Snape laughed; the same, hard sound that had haunted the Headmaster coming from a boy of sixteen sounded eerily natural echoing off the stones, bouncing back towards the prematurely aged man uttering it. 'Trial? Azkaban? I will never make it to trial - I know too much. Their Ministry infiltrators will return me to my master, or ensure I am dead before the Wizengamot can record my testimony. And believe me, I have no wish to die at the hands of my comrades. Walden Macnair is neither kind nor swift when it comes to execution.' His lips deformed with some sickening memory, his skin paling as his vision played a film that Dumbledore was not privy to before his eyes.
'You wish to die here and now.' The sky-colored eyes searched the black. 'By my hand.'
'It is my belief that you will be more merciful than the Dark Lord and those I once counted my friends.'
'Merciful? It is not justice you seek now, Severus?' There was no mockery in the old wizard's quiet, steady voice.
'I have discovered there is no such thing. The perfect balance does not exist. But at least you do not kill children for no other crime than their bloodlines.' Snape extended the lock of hair, which dangled from a green satin ribbon that still shone brightly, obviously well cared for in spite of his own haggard, gaunt appearance. 'This is the half of my soul not contained by my body. You will need to eliminate both to successfully kill me.'
Dumbledore's eyes widened in horror behind their spectacles, and he backed away from the man, his stomach writhing with shock. Severus Snape was farther gone than he had thought if he had made a Horcrux...and where had he learned how?
'How did you make that?' Dumbledore croaked as his back found one of the large stones. The granite at his back braced him as his wrinkled skin grazed the rough stone, grounding him, bringing the sudden nausea under control. A wizard who had sundered his soul...the old look in Snape's eyes was explained.
'The Dark Lord has spent many years gathering the information. After I killed my father, I went looking in his library, hoping he would have what I was seeking. He did.'
'You split your soul...' Dumbledore breathed.
Snape's mouth distorted again, his expression comprised of self-loathing, an ugly, despairing self-deprecation and emptiness. 'Like a pendulum, I swung the opposite way as far as I could. I once wanted to be your spitting image - now I became his. Through conversational hints and deduction, I knew he had split his soul in his quest for immortality. I decided immediately I had to do the same.' He indicated the lock of hair with a jerk of his hand, causing it to sway hypnotically in Dumbledore's vision.
'Who's is that?' Dumbledore asked, not sure he wanted to know, but the magic and stability of a Horcrux often depended on the material it was made from, and the soulís attachment to the material.
'My mother's. The only thing I still possess that belonged to her.'
Silence stretched between them, and Snape dropped to his knees, robes pooling in the dirt and the grass that covered the top of the mountain. Arm still outstretched, offering the half of his life force that no longer resided within him, he rasped, 'Headmaster, I beg of you...please...set me free.'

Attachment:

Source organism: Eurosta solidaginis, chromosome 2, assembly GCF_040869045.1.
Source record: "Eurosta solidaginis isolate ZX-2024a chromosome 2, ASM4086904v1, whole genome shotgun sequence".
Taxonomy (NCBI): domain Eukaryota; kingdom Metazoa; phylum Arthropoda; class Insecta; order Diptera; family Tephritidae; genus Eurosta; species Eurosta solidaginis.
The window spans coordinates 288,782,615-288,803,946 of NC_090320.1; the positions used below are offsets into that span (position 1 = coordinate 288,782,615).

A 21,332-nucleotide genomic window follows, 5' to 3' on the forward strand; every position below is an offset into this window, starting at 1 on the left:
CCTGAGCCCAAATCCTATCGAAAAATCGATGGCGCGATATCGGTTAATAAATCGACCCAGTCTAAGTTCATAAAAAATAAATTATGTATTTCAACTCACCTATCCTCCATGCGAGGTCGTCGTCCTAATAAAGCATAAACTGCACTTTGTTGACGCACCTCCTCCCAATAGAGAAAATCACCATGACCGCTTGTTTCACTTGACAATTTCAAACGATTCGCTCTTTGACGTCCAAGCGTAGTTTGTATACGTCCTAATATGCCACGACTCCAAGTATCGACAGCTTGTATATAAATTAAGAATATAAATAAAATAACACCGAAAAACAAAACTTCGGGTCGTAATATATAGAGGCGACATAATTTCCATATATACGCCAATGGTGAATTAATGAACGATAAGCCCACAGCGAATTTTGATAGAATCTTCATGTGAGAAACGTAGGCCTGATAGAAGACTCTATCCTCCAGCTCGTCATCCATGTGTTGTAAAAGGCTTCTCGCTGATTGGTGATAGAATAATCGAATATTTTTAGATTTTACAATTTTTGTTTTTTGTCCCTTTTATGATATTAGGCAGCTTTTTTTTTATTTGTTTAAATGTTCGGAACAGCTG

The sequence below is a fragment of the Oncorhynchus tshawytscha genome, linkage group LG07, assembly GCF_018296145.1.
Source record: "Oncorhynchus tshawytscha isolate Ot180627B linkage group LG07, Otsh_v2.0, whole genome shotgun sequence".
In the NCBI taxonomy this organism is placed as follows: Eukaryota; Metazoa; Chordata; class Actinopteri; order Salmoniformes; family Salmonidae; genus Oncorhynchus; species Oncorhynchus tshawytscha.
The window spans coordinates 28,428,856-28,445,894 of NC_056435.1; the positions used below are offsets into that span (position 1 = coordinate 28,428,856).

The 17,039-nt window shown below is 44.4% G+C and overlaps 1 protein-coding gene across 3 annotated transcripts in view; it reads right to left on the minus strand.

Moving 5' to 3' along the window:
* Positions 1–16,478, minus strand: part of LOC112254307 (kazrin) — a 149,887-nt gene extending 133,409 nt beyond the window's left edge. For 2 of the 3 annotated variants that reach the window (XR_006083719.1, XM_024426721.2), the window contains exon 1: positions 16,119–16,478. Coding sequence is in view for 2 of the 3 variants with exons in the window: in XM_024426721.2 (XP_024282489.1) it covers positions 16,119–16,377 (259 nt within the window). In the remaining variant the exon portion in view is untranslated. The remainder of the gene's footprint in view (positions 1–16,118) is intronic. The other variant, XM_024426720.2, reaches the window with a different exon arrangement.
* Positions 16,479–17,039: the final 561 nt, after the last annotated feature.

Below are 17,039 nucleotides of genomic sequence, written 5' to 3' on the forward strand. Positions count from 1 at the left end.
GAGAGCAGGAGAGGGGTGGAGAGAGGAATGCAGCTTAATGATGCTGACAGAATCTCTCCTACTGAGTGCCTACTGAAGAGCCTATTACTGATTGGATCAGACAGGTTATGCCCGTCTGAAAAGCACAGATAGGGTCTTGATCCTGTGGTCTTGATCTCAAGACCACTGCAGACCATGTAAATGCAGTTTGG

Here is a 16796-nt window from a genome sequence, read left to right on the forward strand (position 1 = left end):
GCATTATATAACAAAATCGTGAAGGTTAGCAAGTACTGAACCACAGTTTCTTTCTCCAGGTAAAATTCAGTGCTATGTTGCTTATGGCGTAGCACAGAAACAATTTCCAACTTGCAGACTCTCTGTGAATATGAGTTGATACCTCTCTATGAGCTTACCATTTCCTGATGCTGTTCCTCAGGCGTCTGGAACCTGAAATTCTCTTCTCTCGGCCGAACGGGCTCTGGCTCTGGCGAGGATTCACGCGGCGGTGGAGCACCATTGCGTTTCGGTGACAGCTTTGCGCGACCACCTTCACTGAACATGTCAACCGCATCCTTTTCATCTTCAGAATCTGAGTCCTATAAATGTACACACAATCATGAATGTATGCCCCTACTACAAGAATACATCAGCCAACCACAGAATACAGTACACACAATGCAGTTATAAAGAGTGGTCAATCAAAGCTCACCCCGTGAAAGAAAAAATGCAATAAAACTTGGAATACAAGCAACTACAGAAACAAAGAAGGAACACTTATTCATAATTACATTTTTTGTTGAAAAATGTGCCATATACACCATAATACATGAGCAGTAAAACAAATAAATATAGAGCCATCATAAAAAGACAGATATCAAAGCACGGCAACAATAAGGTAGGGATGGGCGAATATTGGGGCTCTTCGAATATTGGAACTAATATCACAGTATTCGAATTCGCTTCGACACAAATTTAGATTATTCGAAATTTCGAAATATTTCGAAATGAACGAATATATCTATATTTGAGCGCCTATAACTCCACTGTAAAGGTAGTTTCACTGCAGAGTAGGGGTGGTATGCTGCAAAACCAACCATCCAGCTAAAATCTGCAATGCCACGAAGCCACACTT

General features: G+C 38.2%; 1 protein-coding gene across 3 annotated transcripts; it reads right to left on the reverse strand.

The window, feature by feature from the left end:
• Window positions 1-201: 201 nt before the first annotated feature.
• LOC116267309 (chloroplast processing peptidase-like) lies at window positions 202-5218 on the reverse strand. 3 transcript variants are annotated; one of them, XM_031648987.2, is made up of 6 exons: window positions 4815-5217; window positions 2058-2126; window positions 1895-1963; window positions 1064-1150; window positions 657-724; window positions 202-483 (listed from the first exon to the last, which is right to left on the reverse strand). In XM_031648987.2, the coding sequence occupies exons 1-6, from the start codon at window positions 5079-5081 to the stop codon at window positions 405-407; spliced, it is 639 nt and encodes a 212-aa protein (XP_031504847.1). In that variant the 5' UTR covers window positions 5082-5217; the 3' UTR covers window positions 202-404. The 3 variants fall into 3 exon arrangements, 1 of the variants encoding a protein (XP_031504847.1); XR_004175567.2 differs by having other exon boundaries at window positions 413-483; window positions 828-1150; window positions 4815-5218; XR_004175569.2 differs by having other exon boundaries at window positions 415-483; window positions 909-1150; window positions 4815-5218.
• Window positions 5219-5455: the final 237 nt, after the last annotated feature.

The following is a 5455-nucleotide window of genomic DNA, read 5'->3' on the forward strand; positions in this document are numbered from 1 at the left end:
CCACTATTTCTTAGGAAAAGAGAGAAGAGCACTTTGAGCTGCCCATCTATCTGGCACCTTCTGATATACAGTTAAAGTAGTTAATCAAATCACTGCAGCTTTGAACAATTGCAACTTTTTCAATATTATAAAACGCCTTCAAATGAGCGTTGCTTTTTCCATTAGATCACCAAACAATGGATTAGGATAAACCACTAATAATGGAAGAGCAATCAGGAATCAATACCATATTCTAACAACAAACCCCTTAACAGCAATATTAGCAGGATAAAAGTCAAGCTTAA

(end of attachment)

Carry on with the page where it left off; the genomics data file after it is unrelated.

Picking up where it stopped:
Dumbledore considered him for a long time, a picture of desolation, pale skin and dusty, midnight robes, kneeling amidst the huge stones on a mountaintop kissed only by wind, snow and weeds, shoulders rounded and head bowed so that his long black hair completely obscured his face, hand extended in entreaty, a serf waiting for the granting of a wish. Snape remained completely still as the seconds stretched to minutes; with his statement finished and his request made, there was nothing left for him to say.
'Why? Why do you wish to quit Riddle's service?' Dumbledore finally asked. 'What changed your mind?Ď
Without looking up, Snape answered, his voice carrying the strength of a tolling bell. 'Because I do not hold with a group that murders and tortures children, especially not for fun and sport. Lucius kills them at random as they wait for their Muggle buses, as they play their games in the street, as they queue for school. I have heard too many siblings who are too young to be cursed with thestral-sight screaming in misery over the abrupt departure of their best friend and playmate. I have witnessed too many mothers bending over their sons and daughters, frantically checking pulses and breaths and pleading for them to wake while tears carve tracks in their faces.' His head finally rose, and Dumbledore saw burning in the glossed orbs of black what he needed to see, even as the Horcrux in Snape's hand began to glow with the hellish green light of the Avada Kedavra curse. 'I have seen too many fathers stunned with grief, frozen, immovable, the light extinguished from their eyes as their child is lowered into the ground and covered over with dirt. Be they Muggle, wizard or half-breed, no parent should have to bury their child.'
As he finished speaking, the Horcrux flared, the green light spiraling in thin strands around a beam of brilliant, pure white that poured back towards its source. Snape's mouth opened in a soundless scream as his ruptured soul streamed back together through his mouth, nose and ears, pouring into the orifices of his face and suffusing his body from crown to feet, still folded under him in the dust, in an unearthly light.